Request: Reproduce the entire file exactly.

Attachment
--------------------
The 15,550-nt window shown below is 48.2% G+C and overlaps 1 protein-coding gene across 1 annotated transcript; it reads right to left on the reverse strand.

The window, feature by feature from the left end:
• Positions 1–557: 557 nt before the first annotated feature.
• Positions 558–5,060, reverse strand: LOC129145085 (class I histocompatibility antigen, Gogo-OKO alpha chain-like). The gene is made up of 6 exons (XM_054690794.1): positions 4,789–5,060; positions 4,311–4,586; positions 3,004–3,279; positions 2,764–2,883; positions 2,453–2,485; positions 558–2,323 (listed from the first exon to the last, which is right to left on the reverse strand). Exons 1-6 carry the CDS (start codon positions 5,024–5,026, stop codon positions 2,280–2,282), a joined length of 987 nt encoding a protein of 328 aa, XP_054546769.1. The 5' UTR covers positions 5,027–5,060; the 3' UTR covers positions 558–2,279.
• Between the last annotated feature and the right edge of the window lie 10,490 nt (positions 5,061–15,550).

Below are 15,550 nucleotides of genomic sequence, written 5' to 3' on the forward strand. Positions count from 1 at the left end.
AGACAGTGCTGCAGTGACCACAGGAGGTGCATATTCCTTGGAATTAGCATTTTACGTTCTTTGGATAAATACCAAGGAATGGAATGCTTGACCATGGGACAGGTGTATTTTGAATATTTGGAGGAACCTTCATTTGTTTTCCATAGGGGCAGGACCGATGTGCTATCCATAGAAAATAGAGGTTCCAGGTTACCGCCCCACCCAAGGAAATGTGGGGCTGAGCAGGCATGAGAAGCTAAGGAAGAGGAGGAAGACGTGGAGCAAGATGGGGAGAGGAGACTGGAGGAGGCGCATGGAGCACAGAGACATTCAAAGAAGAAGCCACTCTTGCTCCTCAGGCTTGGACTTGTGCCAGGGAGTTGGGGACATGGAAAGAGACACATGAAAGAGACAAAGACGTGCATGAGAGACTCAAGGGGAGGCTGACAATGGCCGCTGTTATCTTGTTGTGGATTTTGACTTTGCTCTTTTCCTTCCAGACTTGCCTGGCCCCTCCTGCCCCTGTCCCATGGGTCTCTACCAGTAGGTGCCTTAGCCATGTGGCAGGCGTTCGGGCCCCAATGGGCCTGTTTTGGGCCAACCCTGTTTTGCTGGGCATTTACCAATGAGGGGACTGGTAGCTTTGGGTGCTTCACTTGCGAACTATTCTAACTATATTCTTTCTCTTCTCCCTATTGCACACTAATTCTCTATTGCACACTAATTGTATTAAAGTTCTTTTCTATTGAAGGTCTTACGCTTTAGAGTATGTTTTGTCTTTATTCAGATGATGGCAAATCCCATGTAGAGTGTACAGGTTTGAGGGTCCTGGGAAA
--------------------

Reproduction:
The 15,550-nt window shown below is 48.2% G+C and overlaps 1 protein-coding gene across 1 annotated transcript; it reads right to left on the reverse strand.

The window, feature by feature from the left end:
• Positions 1–557: 557 nt before the first annotated feature.
• Positions 558–5,060, reverse strand: LOC129145085 (class I histocompatibility antigen, Gogo-OKO alpha chain-like). The gene is made up of 6 exons (XM_054690794.1): positions 4,789–5,060; positions 4,311–4,586; positions 3,004–3,279; positions 2,764–2,883; positions 2,453–2,485; positions 558–2,323 (listed from the first exon to the last, which is right to left on the reverse strand). Exons 1-6 carry the CDS (start codon positions 5,024–5,026, stop codon positions 2,280–2,282), a joined length of 987 nt encoding a protein of 328 aa, XP_054546769.1. The 5' UTR covers positions 5,027–5,060; the 3' UTR covers positions 558–2,279.
• Between the last annotated feature and the right edge of the window lie 10,490 nt (positions 5,061–15,550).

Below are 15,550 nucleotides of genomic sequence, written 5' to 3' on the forward strand. Positions count from 1 at the left end.
AGACAGTGCTGCAGTGACCACAGGAGGTGCATATTCCTTGGAATTAGCATTTTACGTTCTTTGGATAAATACCAAGGAATGGAATGCTTGACCATGGGACAGGTGTATTTTGAATATTTGGAGGAACCTTCATTTGTTTTCCATAGGGGCAGGACCGATGTGCTATCCATAGAAAATAGAGGTTCCAGGTTACCGCCCCACCCAAGGAAATGTGGGGCTGAGCAGGCATGAGAAGCTAAGGAAGAGGAGGAAGACGTGGAGCAAGATGGGGAGAGGAGACTGGAGGAGGCGCATGGAGCACAGAGACATTCAAAGAAGAAGCCACTCTTGCTCCTCAGGCTTGGACTTGTGCCAGGGAGTTGGGGACATGGAAAGAGACACATGAAAGAGACAAAGACGTGCATGAGAGACTCAAGGGGAGGCTGACAATGGCCGCTGTTATCTTGTTGTGGATTTTGACTTTGCTCTTTTCCTTCCAGACTTGCCTGGCCCCTCCTGCCCCTGTCCCATGGGTCTCTACCAGTAGGTGCCTTAGCCATGTGGCAGGCGTTCGGGCCCCAATGGGCCTGTTTTGGGCCAACCCTGTTTTGCTGGGCATTTACCAATGAGGGGACTGGTAGCTTTGGGTGCTTCACTTGCGAACTATTCTAACTATATTCTTTCTCTTCTCCCTATTGCACACTAATTCTCTATTGCACACTAATTGTATTAAAGTTCTTTTCTATTGAAGGTCTTACGCTTTAGAGTATGTTTTGTCTTTATTCAGATGATGGCAAATCCCATGTAGAGTGTACAGGTTTGAGGGTCCTGGGAAA